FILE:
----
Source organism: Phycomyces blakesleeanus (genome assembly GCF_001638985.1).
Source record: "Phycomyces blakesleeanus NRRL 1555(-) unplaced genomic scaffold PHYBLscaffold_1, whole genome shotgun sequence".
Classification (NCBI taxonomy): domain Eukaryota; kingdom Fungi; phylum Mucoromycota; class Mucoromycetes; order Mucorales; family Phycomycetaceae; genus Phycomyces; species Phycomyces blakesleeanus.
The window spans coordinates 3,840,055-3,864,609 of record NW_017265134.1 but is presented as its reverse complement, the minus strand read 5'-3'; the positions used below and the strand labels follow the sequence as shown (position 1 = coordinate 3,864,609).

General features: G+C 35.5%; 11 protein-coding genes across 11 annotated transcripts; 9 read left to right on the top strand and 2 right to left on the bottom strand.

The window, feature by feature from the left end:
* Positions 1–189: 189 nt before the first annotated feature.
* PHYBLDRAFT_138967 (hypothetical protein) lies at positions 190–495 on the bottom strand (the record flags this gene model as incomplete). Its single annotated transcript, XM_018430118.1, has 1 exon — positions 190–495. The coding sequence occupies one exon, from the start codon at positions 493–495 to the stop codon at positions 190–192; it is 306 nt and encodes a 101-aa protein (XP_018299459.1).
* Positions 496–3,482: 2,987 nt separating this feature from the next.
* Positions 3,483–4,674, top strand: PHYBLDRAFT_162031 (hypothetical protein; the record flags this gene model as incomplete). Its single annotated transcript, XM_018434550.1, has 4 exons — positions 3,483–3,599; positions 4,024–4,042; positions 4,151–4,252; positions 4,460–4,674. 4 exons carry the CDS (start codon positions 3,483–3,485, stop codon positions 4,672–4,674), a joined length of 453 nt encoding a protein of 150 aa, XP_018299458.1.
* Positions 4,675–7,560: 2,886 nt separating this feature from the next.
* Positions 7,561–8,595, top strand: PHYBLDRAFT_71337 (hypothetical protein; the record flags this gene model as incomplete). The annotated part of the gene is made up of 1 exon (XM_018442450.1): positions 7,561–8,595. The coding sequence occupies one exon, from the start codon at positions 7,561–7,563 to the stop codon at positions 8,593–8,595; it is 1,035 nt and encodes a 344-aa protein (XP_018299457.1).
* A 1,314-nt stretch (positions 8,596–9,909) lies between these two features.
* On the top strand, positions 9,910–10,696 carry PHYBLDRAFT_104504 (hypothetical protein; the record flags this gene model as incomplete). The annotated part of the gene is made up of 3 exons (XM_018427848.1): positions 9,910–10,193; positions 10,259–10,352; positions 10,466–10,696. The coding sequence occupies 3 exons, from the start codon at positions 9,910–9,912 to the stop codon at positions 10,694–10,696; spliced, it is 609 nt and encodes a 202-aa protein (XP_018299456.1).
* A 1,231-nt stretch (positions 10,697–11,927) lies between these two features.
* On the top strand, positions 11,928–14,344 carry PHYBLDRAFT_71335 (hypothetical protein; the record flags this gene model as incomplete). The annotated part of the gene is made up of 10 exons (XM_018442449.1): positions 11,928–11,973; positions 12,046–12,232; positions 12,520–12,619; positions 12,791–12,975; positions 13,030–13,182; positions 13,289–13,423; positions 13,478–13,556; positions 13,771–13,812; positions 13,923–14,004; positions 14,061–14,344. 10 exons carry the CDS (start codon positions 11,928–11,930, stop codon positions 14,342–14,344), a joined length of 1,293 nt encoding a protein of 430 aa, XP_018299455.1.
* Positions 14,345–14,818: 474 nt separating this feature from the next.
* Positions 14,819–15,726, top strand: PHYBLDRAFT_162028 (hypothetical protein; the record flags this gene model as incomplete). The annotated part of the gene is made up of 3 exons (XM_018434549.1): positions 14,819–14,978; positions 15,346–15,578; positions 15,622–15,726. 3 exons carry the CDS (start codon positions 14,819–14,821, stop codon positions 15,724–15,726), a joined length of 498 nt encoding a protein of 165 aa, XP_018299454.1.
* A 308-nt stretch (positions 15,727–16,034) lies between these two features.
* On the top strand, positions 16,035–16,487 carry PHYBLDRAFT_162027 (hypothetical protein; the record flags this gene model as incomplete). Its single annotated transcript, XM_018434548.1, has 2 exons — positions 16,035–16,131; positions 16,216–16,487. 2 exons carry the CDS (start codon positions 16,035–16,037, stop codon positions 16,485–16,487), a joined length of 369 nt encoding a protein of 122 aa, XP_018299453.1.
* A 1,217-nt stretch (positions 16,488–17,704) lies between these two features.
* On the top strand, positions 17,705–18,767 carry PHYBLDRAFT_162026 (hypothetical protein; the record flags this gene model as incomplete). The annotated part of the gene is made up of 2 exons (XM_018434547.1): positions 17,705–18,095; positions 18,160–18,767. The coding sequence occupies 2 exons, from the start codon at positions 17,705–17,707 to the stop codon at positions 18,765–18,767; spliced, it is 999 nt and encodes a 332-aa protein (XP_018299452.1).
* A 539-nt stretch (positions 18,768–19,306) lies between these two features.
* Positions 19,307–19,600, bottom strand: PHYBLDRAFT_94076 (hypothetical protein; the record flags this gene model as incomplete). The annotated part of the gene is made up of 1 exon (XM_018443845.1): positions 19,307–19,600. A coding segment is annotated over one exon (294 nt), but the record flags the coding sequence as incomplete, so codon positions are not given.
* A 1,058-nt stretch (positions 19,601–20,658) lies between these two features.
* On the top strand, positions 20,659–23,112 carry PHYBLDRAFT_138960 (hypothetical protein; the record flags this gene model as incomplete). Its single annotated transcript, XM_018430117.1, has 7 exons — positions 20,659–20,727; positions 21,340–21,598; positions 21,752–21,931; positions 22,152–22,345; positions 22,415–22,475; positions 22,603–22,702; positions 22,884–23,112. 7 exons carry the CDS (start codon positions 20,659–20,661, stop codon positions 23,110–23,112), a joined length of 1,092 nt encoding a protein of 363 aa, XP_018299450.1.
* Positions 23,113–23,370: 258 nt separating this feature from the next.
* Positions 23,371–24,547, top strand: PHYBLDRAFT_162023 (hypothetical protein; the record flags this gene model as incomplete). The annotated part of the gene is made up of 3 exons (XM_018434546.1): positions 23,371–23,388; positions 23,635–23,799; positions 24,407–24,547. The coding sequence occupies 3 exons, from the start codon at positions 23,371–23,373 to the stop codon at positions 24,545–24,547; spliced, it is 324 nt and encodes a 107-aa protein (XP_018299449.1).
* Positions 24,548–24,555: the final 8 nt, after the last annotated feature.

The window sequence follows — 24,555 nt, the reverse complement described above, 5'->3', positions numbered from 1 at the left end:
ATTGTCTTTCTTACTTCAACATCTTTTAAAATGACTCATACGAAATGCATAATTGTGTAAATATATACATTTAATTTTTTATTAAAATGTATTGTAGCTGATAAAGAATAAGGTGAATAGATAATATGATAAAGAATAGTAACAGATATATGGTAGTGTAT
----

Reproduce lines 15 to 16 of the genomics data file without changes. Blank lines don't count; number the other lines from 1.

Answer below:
* A 1,231-nt stretch (positions 10,697–11,927) lies between these two features.
* On the top strand, positions 11,928–14,344 carry PHYBLDRAFT_71335 (hypothetical protein; the record flags this gene model as incomplete). The annotated part of the gene is made up of 10 exons (XM_018442449.1): positions 11,928–11,973; positions 12,046–12,232; positions 12,520–12,619; positions 12,791–12,975; positions 13,030–13,182; positions 13,289–13,423; positions 13,478–13,556; positions 13,771–13,812; positions 13,923–14,004; positions 14,061–14,344. 10 exons carry the CDS (start codon positions 11,928–11,930, stop codon positions 14,342–14,344), a joined length of 1,293 nt encoding a protein of 430 aa, XP_018299455.1.